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Lewiston village residents fault traffic study for proposed plaza

LEWISTON – A few vocal residents spoke out at a public hearing by the Village Board on Monday, protesting what they felt was an incomplete traffic study submitted on behalf of Ellicott Development’s proposed mixed-use plaza at 790 Center St.

The traffic-impact study, prepared by SRF Associates of Rochester on behalf of Ellicott Development, concluded that “no significant impact” to traffic would result from the proposed $14 million plaza.

But residents who appeared before the trustees Monday disputed that.

Property owner William A. Paladino, CEO of Ellicott Development, has been talking with village officials since 2013 to try to win approval of the plaza, which would be on 4.1 acres on Center Street bordered by North Eighth and Onondaga streets. The plaza would include a restaurant, 13 apartments, a drugstore with a drive-thru lane, a coffee shop and five to six boutique-style retail shops.

According to the study, the proposed plaza is expected to generate about 71 vehicles entering and 66 exiting during the peak time of 5 to 6 p.m. on weekdays and an additional 134 entering and 125 exiting vehicles on Saturdays between noon and 1 p.m.

A major concern expressed by residents was that the traffic study was done in October, which is not a peak time in the village, and that it was done in 2014, before plans were presented for Fairchild Place, a 28-unit apartment complex proposed on Onondaga Street.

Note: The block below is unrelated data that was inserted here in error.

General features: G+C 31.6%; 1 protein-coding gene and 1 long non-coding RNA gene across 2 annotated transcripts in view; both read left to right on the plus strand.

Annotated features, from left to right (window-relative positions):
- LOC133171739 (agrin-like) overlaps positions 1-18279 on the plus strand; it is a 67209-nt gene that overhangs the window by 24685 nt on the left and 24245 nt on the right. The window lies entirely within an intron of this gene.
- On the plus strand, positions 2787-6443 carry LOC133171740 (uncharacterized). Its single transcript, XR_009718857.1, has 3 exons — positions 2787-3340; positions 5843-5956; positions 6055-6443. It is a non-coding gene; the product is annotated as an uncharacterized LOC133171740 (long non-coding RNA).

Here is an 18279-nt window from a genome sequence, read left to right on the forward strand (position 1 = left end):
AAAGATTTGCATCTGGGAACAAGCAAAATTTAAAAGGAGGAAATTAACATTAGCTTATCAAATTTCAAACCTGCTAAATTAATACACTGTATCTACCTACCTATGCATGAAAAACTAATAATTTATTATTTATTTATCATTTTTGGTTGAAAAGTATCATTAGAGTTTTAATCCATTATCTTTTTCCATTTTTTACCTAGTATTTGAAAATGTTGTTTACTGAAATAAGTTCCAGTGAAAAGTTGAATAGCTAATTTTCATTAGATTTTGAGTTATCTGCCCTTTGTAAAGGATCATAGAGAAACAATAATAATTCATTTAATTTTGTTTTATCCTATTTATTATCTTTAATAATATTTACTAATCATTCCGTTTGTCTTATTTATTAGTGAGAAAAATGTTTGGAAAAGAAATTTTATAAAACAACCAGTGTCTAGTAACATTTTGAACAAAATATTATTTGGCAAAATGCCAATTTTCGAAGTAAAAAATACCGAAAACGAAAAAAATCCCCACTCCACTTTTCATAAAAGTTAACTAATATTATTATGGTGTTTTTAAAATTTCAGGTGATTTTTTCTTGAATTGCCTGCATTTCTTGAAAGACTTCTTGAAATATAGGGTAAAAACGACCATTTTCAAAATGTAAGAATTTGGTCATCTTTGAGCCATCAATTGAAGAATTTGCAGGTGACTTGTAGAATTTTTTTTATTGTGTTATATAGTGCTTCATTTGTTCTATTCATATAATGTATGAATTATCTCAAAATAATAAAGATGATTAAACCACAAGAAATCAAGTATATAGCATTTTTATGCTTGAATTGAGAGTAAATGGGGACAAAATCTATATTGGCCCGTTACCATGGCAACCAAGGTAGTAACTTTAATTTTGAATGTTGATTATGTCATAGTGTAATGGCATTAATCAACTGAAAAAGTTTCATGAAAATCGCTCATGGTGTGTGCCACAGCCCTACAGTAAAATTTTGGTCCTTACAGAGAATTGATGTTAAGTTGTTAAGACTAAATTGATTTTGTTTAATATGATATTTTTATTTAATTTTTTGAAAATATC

“October is ridiculous. I have a business on Center Street and I close in October,” Neil Garfinkel said. “You have to do (the study) in the summer when we have a lot of traffic.”

His wife, Donna Garfinkel, agreed, saying, “We have Artpark. We have festivals. We have the Peach Festival, which is right on the corner where you are doing (this plaza).”

The Village Board discussed the traffic study but took no action. Mayor Terry C. Collesano said the Village Board wanted more time to study the lengthy report.

Ellicott counsel Peter J. Sorgi said the project follows the plan for developing a growing village.

“The Village Board is not just looking at traffic,” Sorgi said.

“You have a developer that wants to do in-fill development, meaning not sprawl, but in the village. It should be in the village. It makes sense. That’s exactly what your comprehensive plan says.”

He added, “Traffic is a problem until you have no traffic. You want villages to be vibrant.”

The residents who spoke at the meeting said they would like traffic to enter and exit the plaza from Center Street, a proposal that was rejected by the Planning Board and not recommended by the traffic study.

The study recommends that driveways along Onondaga and North Eighth streets should allow traffic to exit and enter, but that a driveway along Center should be an enter-only driveway, to improve safety for all drivers as well as pedestrians on Center.


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